The Pandemic brought our economy to a halt. The success of the vaccine’s distribution, efficacy, and adoption is critical if we are to see a return to normal economic activity.
It isn’t clear how many of the jobs lost during the Pandemic are permanent and how many will come back as the number of cases falls and more people reengage with the economy. A rise in unemployment is expected through the Winter months improving as we move into the Spring.
In recent years there has been increasing friction regarding international trade. We aren’t sure what future trade policy might look like or its impact on the economy.
Additional government support is needed to bridge the economy until the Pandemic has passed. If Congress fails to deliver the necessary support, risks to the economy grow.
Equity markets are expensive on a Price to Earnings basis. According to the Wall Street Journal, the S&P 500 is currently trading at 41.52 times trailing earnings and 25.85 times forward earnings. These levels are at historically higher levels due to the low yields in fixed-income investments. If earnings disappoint next year, estimates for market returns may need to come down.
There are always positives and negatives to consider when investing. Conditions can change, and ongoing monitoring is needed to evaluate needed changes. Please call me with any questions or concerns.
The opinions, statements, and forecasts presented herein are general information only and are not intended to provide specific investment advice or recommendations for any individual. To determine which investment(s) may be appropriate for you, please consult your financial professional before investing.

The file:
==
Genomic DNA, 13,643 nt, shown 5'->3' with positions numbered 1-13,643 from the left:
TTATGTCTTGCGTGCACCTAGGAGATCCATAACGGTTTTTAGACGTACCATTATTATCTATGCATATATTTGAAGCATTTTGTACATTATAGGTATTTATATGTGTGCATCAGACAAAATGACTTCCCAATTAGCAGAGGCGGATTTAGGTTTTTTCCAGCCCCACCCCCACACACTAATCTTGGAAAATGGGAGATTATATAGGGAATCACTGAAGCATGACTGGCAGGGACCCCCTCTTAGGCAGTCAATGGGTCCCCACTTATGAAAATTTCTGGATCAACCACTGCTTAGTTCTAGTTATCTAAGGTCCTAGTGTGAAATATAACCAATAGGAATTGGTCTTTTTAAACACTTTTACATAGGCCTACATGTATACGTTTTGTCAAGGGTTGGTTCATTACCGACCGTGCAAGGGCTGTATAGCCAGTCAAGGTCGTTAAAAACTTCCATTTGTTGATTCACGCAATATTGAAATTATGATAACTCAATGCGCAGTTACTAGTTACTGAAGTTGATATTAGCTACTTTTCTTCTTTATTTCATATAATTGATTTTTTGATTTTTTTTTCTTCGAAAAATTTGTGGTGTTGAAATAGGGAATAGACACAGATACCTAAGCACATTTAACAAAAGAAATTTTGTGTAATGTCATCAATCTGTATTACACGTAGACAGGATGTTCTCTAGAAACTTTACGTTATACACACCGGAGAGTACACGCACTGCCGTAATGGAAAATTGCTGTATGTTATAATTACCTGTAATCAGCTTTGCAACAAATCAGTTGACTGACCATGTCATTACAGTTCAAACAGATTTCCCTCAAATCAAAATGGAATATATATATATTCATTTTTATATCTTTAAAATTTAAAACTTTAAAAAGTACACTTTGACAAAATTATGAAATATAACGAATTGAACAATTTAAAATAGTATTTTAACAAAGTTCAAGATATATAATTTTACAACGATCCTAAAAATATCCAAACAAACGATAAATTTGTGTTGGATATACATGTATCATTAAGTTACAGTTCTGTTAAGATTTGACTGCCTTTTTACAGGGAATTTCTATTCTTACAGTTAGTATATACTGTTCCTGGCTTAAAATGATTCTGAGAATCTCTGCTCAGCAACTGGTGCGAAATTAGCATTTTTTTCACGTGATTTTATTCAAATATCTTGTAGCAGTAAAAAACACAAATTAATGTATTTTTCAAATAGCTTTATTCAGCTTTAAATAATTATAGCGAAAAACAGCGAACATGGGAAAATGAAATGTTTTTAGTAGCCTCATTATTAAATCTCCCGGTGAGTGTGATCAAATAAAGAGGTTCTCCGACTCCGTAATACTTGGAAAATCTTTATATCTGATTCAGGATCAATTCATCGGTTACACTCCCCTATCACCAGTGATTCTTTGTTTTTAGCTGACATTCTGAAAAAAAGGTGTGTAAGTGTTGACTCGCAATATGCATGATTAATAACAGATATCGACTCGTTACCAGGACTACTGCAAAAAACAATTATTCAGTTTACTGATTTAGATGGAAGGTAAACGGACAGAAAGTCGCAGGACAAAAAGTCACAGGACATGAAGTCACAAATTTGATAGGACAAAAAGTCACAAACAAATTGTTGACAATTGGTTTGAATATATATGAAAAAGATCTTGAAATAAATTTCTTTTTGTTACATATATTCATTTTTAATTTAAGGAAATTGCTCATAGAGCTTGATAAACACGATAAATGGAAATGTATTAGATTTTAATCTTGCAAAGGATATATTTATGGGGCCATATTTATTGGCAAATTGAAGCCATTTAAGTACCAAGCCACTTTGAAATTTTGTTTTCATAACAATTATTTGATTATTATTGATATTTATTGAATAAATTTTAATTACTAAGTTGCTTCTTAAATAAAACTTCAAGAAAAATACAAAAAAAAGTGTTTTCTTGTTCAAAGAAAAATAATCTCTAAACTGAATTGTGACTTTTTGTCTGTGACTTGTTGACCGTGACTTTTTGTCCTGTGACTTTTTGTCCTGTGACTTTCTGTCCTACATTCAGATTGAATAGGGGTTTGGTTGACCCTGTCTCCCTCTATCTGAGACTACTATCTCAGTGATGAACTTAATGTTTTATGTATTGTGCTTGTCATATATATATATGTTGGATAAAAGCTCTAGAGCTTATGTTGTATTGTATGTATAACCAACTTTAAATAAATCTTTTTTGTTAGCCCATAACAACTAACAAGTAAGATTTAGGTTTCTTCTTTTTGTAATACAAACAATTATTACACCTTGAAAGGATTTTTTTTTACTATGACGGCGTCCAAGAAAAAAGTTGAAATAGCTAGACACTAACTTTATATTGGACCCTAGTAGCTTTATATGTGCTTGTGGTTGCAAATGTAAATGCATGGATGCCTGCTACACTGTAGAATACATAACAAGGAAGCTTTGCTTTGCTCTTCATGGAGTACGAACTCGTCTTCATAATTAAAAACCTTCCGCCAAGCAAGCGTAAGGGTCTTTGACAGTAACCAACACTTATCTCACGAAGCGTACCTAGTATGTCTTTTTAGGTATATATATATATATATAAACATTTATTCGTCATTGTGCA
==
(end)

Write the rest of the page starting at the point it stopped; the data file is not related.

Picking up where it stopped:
Any forward-looking statements, including the economic forecasts, may not develop as predicted and are subject to change based on future market and other conditions. All performance referenced is historical and is no guarantee of future results.
All information is believed to be from reliable sources; however, Rhino Wealth Management, Inc. makes no representation as to its completeness or accuracy.
Investing involves risks, including possible loss of principal. No investment strategy or risk management technique can guarantee return or eliminate risk in all market environments. Diversification does not protect against market risk. Investing in foreign and emerging markets, debt or securities involves unique additional risks. These risks include, but are not limited to, currency risk, geopolitical risk, and risk associated with varying accounting standards. Investing in emerging markets may accentuate these risks.
Gross domestic product (GDP) is the monetary value of all the finished goods and services produced within a country’s borders in a specific period. However, GDP is usually calculated on an annual basis. It includes private and public consumption, government outlays investments and exports less imports within a defined territory.
The PE ratio (price-to-earnings ratio) is a measure of the price paid for a share relative to the firm’s annual net income or profit per share. It is a financial ratio used for valuation: a higher PE ratio means that investors pay more for each unit of net income, so the stock is more expensive than one with a lower PE ratio.
Earnings per share (EPS) is the portion of a company’s profit allocated to each outstanding share of common stock. EPS serves as an indicator of a company’s profitability. Earnings per share is generally considered to be the most critical variable in determining a share’s price. It is also a major component used to calculate the price-to-earnings valuation ratio.
The Standard & Poor’s 500 Index is a capitalization-weighted index of 500 stocks designed to measure the performance of the broad domestic economy through changes in the aggregate market value of 500 stocks representing all major industries.
Investing in stock includes numerous specific risks, including the fluctuation of dividend, loss of principal, and potential illiquidity of the investment in a falling market. Because of their narrow focus, sector investing will be subject to greater volatility than investing more broadly across many sectors and companies.